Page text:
Labour slams ‘housing crisis’ as figures show young people unable to even buy cheapest homes

Posted On: 
8th October 2018

Soaring house prices have led to a drastic fall in the number of young people able to afford the cheapest home in their area, according to a thinktank.

The figures showed a jump in house prices since 1996
Credit: 
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The Institute for Fiscal Studies (IFS) found that of those between 25 and 34 with a 10% deposit, just 60% could borrow enough money to purchase a house nearby.

In 1996 over 90% of the age group would have been able to purchase a house in their area if they borrowed 4½ times their salary.

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In London just one in three are able to afford a home, compared to 1996 when 90% of young adults in the capital could.

The body found a real terms jump in house prices in England of 173% since 1997, while young adults’ pay had gone up by just 19%.

In 2016, around half of the group would have needed to save more than six months of their post-tax income to raise a 10% deposit on one of the cheapest properties in their area, compared with just one in ten in 1996.

To buy an average-priced home more than three quarters of young adults would need a deposit worth six months’ income or more, up from one third in 1996.

In London, 95% of young adults would need to save at half a year’s earnings for a deposit on an average-priced home in their area, compared to just over half in Yorkshire and the North East.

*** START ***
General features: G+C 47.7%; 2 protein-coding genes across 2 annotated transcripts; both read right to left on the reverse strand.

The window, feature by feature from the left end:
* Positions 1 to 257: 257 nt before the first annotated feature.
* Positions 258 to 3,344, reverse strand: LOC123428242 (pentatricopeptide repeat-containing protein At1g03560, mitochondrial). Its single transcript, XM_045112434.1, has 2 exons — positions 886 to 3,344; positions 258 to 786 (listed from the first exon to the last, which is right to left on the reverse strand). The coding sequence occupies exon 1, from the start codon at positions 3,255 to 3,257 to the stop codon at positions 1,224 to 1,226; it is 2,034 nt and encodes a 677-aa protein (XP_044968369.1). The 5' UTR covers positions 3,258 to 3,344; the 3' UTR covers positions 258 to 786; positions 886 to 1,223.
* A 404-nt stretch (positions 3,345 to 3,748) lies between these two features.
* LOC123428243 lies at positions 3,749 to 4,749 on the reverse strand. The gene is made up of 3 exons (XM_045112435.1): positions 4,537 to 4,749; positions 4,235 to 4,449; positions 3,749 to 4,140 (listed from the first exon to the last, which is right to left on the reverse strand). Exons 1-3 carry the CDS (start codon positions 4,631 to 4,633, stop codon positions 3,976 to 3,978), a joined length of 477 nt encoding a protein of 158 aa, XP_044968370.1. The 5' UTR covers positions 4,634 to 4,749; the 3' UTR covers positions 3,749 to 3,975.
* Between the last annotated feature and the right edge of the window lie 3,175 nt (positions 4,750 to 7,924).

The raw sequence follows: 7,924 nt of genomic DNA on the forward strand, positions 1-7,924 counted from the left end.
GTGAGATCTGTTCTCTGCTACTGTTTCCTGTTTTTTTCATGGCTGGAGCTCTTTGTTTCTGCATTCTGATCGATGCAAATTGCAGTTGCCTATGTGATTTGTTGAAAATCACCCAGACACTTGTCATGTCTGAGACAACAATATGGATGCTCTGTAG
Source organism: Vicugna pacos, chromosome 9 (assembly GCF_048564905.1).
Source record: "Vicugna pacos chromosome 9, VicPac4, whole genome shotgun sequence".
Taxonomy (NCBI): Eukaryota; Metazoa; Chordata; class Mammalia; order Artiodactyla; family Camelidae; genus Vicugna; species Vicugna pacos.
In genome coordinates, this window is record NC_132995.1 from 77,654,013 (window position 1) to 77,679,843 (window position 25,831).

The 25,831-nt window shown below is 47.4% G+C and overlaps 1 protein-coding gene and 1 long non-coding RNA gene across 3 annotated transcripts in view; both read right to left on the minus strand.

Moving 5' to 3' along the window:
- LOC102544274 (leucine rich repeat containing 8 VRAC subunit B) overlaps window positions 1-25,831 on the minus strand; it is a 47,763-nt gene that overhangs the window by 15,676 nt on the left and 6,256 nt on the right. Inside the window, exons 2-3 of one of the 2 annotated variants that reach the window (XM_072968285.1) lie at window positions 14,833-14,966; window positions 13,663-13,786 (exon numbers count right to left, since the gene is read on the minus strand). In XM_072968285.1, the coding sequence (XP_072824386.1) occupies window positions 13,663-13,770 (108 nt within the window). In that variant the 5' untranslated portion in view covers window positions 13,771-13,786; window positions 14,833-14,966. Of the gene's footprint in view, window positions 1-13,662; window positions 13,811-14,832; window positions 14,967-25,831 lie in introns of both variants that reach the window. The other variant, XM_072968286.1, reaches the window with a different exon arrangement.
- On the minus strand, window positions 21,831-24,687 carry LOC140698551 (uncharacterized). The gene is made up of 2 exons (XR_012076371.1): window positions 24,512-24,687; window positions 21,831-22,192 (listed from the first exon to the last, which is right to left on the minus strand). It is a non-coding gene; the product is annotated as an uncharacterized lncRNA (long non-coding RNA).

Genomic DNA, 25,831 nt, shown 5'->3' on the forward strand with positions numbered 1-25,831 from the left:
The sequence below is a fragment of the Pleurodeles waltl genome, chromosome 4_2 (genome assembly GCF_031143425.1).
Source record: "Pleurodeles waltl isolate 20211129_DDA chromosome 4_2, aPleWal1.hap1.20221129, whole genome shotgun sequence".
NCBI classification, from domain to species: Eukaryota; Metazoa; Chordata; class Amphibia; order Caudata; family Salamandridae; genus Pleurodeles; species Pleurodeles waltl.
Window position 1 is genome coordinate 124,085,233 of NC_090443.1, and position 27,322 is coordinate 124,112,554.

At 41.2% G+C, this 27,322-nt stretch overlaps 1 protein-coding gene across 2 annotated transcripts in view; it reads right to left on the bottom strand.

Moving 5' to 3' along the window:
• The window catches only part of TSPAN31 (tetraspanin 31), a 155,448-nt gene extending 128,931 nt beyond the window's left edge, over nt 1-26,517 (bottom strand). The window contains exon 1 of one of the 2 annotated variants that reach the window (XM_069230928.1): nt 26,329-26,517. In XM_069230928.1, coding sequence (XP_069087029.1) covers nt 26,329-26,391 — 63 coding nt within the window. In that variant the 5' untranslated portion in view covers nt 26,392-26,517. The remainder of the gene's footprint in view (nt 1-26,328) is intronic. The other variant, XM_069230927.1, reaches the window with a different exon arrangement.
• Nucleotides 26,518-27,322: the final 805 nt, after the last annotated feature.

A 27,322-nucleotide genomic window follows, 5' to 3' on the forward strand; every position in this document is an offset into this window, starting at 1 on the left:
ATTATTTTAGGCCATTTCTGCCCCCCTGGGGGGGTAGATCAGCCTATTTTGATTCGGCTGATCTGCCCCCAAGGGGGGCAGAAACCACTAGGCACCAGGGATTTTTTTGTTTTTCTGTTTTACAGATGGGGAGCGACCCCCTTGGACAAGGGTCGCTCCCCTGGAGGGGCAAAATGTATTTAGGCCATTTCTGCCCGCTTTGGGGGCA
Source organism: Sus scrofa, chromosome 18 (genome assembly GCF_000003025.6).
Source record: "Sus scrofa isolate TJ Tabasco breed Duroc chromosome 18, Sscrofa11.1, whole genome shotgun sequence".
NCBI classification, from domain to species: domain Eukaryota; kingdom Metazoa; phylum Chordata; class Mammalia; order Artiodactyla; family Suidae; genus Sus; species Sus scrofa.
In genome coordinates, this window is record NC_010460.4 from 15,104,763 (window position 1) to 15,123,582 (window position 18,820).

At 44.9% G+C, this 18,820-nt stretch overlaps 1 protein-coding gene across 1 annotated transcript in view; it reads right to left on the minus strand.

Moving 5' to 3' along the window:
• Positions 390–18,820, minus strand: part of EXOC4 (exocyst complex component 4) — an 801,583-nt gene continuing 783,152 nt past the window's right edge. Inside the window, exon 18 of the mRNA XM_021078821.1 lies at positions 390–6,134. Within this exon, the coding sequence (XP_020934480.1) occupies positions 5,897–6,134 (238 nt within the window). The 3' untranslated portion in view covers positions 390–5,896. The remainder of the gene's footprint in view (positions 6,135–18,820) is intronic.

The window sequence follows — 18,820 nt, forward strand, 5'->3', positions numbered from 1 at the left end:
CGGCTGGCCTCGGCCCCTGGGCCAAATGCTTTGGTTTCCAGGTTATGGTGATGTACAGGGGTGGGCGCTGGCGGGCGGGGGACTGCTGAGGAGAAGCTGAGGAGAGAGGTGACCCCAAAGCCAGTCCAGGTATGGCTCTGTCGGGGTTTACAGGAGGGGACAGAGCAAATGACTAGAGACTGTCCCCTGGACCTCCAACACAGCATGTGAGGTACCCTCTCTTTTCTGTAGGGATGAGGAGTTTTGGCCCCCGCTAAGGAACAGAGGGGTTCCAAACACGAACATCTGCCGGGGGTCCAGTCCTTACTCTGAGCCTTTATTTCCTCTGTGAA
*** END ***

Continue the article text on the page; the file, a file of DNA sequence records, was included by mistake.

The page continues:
The IFS also found that the biggest rises in house prices happened before the financial crisis in 2008, with only London, the southeast and the east of England being where average real house prices are above their pre-crisis level.

Shadow Housing Secretary John Healey said: “This report adds to the mounting evidence of a housing crisis that Tory Ministers are failing to fix.

“During the last eight years, Ministers have slashed spending on new affordable housing and outsourced building the new homes the country needs to big developers, so there are now one million fewer under 45s who own their home than in 2010.

Polly Simpson, a Research Economist at IFS and a co-author of the research, said: “Big increases in house prices compared to incomes over the last two decades mean that it is increasingly difficult for young adults to get on the housing ladder, even if they do manage to save a 10% deposit.

“Many young adults cannot borrow enough to buy a cheap home in their area, let alone an average-priced one.

“These trends have increased inequality between older and younger generations, and within the younger generation too.”